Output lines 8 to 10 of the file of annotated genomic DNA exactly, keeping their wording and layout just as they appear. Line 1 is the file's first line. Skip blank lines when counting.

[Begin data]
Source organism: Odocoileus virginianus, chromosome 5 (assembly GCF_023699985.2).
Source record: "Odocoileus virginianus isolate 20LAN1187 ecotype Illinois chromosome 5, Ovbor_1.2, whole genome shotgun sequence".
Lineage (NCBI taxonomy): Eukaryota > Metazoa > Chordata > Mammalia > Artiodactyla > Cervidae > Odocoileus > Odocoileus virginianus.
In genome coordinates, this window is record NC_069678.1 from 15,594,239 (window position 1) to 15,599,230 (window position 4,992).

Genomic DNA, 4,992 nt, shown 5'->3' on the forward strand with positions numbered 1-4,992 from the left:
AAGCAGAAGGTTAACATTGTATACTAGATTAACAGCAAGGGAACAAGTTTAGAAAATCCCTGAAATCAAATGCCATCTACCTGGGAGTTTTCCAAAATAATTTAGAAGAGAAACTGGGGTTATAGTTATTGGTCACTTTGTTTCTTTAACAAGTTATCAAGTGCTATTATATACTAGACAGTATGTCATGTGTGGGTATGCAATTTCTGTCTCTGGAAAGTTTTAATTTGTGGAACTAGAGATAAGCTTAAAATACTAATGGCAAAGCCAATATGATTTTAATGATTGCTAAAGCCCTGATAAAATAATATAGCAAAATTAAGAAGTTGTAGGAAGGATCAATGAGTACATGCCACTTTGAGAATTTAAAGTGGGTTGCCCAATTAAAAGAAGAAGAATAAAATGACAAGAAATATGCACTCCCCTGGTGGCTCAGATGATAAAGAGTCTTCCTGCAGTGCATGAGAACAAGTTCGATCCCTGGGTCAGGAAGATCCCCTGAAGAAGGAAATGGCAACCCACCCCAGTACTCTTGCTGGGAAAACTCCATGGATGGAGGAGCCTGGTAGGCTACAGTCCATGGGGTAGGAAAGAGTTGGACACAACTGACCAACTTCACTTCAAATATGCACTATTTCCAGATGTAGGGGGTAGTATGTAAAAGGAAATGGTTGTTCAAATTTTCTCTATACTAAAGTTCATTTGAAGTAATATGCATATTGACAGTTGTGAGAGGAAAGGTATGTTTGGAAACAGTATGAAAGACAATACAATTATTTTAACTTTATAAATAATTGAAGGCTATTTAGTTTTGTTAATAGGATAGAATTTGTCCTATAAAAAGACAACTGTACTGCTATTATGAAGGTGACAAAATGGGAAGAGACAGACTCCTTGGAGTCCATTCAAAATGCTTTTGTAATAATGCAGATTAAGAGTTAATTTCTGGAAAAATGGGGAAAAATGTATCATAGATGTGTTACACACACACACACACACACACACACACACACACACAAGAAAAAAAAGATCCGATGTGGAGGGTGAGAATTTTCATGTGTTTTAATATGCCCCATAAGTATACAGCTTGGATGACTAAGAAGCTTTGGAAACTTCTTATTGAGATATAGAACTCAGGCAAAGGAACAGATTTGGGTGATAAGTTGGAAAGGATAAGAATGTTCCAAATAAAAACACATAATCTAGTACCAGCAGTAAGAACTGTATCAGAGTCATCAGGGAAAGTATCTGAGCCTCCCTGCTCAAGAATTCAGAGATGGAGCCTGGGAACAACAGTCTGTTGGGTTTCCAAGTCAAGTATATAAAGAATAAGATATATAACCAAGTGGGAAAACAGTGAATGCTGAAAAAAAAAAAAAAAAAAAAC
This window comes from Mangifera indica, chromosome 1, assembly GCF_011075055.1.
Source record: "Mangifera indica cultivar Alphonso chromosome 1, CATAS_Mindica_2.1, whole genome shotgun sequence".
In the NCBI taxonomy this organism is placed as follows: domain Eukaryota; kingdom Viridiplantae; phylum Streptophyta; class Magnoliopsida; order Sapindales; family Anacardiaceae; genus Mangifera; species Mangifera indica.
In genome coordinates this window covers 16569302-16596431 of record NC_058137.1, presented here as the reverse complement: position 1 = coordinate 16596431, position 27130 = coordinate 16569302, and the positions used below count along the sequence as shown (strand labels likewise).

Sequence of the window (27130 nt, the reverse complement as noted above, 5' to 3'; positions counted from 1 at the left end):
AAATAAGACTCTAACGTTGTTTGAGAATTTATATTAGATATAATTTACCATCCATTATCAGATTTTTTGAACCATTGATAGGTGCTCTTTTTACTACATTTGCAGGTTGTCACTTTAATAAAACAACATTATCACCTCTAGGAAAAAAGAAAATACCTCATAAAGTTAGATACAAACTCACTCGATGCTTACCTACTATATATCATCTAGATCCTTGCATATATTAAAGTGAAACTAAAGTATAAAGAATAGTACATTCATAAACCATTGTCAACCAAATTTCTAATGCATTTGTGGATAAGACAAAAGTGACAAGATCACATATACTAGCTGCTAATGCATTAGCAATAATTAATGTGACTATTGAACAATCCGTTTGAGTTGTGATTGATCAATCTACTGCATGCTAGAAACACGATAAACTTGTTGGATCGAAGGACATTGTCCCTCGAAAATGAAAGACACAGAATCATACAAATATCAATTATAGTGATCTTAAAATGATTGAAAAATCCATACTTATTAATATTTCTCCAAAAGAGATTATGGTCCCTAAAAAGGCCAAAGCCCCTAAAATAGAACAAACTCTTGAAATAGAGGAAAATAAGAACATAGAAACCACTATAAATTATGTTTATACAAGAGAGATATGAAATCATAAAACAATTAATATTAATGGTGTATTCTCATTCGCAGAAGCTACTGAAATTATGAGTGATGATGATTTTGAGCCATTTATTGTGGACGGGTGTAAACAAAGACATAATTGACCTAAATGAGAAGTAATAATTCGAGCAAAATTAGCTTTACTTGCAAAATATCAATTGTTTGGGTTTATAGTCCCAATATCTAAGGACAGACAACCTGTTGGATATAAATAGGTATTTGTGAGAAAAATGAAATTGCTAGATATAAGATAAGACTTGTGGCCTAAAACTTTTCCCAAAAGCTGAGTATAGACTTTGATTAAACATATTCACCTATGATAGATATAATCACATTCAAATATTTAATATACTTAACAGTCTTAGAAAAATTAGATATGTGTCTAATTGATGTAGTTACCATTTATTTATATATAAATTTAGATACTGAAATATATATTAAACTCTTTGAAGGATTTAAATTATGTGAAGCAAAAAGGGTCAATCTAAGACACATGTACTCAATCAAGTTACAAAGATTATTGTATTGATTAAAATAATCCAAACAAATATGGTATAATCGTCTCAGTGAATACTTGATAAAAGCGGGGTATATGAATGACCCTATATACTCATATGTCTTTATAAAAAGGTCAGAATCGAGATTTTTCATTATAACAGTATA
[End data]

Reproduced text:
Source record: "Mangifera indica cultivar Alphonso chromosome 1, CATAS_Mindica_2.1, whole genome shotgun sequence".
In the NCBI taxonomy this organism is placed as follows: domain Eukaryota; kingdom Viridiplantae; phylum Streptophyta; class Magnoliopsida; order Sapindales; family Anacardiaceae; genus Mangifera; species Mangifera indica.
In genome coordinates this window covers 16569302-16596431 of record NC_058137.1, presented here as the reverse complement: position 1 = coordinate 16596431, position 27130 = coordinate 16569302, and the positions used below count along the sequence as shown (strand labels likewise).